I remember choosing The Bell Jar from the West Point High School Library because it’s cover was the most brilliant purple and the name was interesting. I had no idea the book was a semi-autobiographical account of Sylvia Plath’s troubled mental state, nor of the author’s controversial feminist stance and experiences with questionable psychotherapy techniques.
In college, I worked at the university library branch in the School of Architecture. It inspired me to pursue that degree for several years until I determined my talents were better focused in two dimensions. There, I read countless issues of Architectural Digest and gained an introduction to Le Corbusier, the Ecole des Beaux Arts, and Faye Jones.
My on-again, off-again relationship with the Starkville Public Library has mirrored the stages of my adult life, and my choice of reading obsessions has mirrored the stages of my mind. I even worked there one summer and made giant animal footprints to go on the Children’s Room ceiling for their Summer Reading Program. So, with a renewed desire for reading just because, we got reacquainted again last Friday.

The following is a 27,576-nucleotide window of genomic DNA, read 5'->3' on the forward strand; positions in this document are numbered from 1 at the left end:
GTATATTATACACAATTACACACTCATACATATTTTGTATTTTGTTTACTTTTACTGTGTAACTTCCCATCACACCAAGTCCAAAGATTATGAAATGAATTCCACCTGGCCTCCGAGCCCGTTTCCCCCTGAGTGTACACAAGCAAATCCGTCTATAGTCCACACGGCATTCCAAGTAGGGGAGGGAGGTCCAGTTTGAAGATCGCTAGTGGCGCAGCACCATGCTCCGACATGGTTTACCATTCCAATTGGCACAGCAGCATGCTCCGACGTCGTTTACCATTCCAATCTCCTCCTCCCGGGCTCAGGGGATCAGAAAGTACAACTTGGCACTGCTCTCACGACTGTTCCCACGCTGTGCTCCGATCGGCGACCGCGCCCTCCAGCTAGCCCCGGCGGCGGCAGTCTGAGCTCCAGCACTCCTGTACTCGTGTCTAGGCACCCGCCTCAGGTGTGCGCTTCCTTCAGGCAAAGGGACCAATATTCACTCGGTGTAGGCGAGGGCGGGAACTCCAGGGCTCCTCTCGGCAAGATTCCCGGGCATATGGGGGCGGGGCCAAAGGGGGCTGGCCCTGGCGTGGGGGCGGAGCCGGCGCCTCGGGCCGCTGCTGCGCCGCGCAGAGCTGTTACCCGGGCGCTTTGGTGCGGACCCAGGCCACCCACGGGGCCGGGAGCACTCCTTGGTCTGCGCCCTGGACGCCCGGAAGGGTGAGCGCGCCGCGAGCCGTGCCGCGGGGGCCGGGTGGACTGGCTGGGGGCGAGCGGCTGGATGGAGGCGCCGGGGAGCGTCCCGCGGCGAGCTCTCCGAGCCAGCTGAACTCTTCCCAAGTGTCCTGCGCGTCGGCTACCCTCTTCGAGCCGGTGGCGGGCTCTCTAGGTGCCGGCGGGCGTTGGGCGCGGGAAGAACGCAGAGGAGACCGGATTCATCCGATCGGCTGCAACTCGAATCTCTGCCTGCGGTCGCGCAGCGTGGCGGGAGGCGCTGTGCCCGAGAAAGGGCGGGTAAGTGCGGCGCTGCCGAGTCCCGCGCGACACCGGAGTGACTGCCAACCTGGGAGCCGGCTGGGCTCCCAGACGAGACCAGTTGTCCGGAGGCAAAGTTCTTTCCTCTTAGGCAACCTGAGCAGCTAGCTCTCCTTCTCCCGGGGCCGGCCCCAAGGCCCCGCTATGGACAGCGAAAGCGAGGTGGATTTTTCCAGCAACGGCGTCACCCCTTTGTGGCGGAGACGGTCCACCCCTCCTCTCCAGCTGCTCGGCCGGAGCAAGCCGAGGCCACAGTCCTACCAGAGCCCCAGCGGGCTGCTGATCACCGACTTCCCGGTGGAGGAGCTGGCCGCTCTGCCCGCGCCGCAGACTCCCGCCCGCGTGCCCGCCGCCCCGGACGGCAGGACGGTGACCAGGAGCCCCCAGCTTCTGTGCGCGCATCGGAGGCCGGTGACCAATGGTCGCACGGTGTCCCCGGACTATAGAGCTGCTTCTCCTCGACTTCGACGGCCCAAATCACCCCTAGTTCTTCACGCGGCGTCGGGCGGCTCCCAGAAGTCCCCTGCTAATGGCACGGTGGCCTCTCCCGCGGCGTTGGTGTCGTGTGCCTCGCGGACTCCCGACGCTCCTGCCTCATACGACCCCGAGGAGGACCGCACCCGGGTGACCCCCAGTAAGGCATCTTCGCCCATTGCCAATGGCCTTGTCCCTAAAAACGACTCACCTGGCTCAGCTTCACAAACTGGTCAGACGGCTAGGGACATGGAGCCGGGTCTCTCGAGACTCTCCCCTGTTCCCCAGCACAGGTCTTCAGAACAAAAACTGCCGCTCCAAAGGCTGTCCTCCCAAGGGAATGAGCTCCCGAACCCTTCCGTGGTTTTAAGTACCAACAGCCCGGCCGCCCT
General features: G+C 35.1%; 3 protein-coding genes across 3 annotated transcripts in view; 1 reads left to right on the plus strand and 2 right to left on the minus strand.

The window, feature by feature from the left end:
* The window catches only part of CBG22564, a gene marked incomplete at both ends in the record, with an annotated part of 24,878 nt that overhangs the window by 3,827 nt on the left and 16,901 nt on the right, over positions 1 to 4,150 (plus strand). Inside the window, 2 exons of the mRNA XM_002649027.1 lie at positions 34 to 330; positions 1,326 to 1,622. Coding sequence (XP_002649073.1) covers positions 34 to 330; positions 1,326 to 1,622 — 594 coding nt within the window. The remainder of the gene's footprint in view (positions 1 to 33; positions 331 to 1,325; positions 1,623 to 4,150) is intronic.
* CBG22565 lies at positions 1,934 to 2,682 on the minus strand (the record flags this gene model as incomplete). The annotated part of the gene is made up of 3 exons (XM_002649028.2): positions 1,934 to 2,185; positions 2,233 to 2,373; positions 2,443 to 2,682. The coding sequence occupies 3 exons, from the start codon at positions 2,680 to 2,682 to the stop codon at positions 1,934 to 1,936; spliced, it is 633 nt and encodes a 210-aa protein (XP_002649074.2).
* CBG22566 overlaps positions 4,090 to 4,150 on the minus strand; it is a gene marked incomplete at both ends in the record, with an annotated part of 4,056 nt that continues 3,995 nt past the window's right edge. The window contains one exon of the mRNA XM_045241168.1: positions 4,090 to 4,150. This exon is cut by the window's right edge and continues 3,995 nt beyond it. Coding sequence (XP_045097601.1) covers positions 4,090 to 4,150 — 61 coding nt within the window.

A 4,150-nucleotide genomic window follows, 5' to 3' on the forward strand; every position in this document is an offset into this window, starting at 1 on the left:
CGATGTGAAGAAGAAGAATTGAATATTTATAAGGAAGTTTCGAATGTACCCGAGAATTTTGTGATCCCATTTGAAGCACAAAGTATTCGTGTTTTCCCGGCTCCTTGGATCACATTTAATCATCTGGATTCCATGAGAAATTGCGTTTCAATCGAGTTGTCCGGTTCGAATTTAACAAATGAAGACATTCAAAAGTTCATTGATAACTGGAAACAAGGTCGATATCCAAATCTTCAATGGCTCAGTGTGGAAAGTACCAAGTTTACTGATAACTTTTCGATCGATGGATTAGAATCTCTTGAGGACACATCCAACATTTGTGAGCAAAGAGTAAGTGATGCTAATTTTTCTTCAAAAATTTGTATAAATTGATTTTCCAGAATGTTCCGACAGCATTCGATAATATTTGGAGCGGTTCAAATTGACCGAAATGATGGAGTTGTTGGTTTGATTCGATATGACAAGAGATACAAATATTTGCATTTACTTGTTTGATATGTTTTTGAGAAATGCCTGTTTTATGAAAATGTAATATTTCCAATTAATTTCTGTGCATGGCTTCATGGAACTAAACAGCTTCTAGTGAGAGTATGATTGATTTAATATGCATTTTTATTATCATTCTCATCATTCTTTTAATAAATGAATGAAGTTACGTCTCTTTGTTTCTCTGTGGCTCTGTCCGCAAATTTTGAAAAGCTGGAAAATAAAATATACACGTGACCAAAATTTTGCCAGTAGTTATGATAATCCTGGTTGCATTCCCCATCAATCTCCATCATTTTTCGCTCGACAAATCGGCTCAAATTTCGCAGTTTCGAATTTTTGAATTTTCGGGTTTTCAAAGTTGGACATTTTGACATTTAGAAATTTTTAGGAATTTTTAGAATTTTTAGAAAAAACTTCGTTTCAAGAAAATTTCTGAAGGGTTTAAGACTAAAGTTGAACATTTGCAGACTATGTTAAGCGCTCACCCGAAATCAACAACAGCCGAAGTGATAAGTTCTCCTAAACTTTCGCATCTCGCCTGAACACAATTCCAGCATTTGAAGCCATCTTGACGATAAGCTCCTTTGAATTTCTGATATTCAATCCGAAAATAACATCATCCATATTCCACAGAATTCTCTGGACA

3 movies for my boys — The Great Muppet Caper, Bob the Builder We Can Build It, Flo the Lyin’ Fly
The Cat Who Dropped a Bombshell by Lilian Jackson Braun — a new installment (new to me, at least) in a familiar mystery series
OutFoxed by Rita Mae Brown — I think I may have started this one before
Murder in the Museum by Simon Brett — haven’t read this author, but it looked interesting
When I brought my selections home, I got to tell Little Drummer Boy that Mommy had borrowed some new movies for Friday Movie Night. After I explained the concept of borrowing and that although we would have to take them back to the library, we could borrow more, he was pumped up for Miss Piggie and the whole concept.
“Will I be able to go to the library?”
Yep, I birthed that boy!